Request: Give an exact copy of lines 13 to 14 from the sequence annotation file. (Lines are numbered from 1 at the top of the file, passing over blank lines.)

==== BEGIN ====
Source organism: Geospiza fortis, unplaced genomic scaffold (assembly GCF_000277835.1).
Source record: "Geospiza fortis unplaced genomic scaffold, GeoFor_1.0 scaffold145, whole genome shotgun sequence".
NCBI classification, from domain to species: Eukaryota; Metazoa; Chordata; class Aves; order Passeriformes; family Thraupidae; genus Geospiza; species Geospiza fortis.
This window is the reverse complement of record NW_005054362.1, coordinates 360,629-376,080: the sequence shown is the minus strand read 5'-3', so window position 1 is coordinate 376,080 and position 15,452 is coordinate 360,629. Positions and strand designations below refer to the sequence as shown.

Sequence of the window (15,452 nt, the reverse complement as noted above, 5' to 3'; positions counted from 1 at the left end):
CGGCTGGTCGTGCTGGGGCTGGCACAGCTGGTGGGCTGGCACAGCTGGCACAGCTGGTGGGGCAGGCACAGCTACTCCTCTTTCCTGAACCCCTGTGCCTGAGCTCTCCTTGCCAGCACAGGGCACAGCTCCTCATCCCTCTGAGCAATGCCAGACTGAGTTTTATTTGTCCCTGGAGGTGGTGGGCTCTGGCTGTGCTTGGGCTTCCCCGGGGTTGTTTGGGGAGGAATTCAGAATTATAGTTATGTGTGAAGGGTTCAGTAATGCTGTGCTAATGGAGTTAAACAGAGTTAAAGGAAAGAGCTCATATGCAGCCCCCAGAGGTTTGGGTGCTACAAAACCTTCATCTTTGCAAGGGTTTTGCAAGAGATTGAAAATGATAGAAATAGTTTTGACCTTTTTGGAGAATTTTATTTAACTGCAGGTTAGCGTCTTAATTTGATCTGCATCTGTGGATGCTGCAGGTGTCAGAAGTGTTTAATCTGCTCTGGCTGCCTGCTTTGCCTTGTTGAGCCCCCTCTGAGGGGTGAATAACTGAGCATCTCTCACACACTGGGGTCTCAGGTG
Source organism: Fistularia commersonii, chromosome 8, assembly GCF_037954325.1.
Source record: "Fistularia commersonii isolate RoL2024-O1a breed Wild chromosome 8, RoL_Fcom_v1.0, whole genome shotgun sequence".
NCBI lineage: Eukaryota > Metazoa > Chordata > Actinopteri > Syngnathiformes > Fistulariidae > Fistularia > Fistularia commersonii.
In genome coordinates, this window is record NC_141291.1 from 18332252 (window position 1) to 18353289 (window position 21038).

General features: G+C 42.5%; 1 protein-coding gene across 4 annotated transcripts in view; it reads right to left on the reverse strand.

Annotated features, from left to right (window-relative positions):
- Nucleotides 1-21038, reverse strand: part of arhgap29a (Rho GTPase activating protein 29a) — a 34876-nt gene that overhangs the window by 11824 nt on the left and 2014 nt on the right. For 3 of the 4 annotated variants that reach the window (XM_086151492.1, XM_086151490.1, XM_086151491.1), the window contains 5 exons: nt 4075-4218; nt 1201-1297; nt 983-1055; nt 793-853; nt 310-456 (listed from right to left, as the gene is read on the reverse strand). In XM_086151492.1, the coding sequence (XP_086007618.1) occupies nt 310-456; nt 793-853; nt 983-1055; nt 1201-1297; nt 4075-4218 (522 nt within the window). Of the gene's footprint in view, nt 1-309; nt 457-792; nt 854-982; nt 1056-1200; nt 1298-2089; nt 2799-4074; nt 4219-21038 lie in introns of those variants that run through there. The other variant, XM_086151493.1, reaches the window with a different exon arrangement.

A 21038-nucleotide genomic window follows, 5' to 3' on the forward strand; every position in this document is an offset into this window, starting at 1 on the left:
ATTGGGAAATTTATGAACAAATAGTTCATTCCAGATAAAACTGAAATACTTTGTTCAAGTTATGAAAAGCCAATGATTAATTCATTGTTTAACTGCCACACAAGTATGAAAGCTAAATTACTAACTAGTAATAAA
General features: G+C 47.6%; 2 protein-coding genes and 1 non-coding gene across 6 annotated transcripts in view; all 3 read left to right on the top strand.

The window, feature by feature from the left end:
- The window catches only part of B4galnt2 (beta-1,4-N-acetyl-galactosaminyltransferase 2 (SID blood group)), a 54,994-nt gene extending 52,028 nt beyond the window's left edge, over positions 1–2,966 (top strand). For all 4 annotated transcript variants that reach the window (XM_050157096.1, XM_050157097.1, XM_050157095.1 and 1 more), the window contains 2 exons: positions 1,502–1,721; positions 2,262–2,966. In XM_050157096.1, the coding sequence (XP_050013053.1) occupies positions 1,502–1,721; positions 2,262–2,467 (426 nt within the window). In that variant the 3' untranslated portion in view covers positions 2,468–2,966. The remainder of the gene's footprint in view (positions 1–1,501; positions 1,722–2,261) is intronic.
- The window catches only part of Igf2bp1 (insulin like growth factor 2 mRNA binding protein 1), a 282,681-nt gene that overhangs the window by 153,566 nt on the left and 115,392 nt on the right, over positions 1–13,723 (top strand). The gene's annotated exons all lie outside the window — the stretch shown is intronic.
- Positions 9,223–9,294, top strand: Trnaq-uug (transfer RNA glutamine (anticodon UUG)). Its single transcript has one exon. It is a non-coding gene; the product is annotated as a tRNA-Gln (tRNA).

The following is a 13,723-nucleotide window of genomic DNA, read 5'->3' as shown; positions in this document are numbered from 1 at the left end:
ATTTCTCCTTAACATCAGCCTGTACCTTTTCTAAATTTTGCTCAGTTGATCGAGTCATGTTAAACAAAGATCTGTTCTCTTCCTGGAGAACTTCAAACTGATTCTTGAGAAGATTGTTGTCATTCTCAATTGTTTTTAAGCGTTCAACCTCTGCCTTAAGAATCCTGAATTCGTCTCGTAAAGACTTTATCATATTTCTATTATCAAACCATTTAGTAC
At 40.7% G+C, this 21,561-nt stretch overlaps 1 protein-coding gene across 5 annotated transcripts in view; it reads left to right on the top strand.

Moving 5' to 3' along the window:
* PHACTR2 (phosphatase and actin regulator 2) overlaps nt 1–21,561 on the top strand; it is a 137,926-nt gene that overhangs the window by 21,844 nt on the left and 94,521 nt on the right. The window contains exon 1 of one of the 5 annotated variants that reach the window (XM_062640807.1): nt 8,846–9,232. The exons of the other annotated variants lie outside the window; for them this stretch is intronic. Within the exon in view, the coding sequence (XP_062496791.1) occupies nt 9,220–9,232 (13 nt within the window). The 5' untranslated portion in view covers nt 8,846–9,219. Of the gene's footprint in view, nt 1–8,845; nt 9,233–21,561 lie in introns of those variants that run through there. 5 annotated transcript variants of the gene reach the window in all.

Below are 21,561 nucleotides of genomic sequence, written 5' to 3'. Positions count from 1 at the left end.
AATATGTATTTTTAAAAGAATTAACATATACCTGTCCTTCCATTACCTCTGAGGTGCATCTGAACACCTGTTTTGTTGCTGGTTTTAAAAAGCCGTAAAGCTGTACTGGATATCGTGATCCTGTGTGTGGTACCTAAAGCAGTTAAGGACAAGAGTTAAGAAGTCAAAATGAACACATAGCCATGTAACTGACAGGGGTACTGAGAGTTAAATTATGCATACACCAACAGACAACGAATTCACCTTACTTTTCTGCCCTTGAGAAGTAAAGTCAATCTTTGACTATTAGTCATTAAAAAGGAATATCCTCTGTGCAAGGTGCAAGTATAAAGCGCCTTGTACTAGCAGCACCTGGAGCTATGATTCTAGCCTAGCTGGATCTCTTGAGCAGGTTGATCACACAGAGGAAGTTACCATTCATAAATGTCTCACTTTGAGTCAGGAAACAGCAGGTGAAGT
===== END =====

- Nucleotides 1-21038, reverse strand: part of arhgap29a (Rho GTPase activating protein 29a) — a 34876-nt gene that overhangs the window by 11824 nt on the left and 2014 nt on the right. For 3 of the 4 annotated variants that reach the window (XM_086151492.1, XM_086151490.1, XM_086151491.1), the window contains 5 exons: nt 4075-4218; nt 1201-1297; nt 983-1055; nt 793-853; nt 310-456 (listed from right to left, as the gene is read on the reverse strand). In XM_086151492.1, the coding sequence (XP_086007618.1) occupies nt 310-456; nt 793-853; nt 983-1055; nt 1201-1297; nt 4075-4218 (522 nt within the window). Of the gene's footprint in view, nt 1-309; nt 457-792; nt 854-982; nt 1056-1200; nt 1298-2089; nt 2799-4074; nt 4219-21038 lie in introns of those variants that run through there. The other variant, XM_086151493.1, reaches the window with a different exon arrangement.

A 21038-nucleotide genomic window follows, 5' to 3' on the forward strand; every position in this document is an offset into this window, starting at 1 on the left: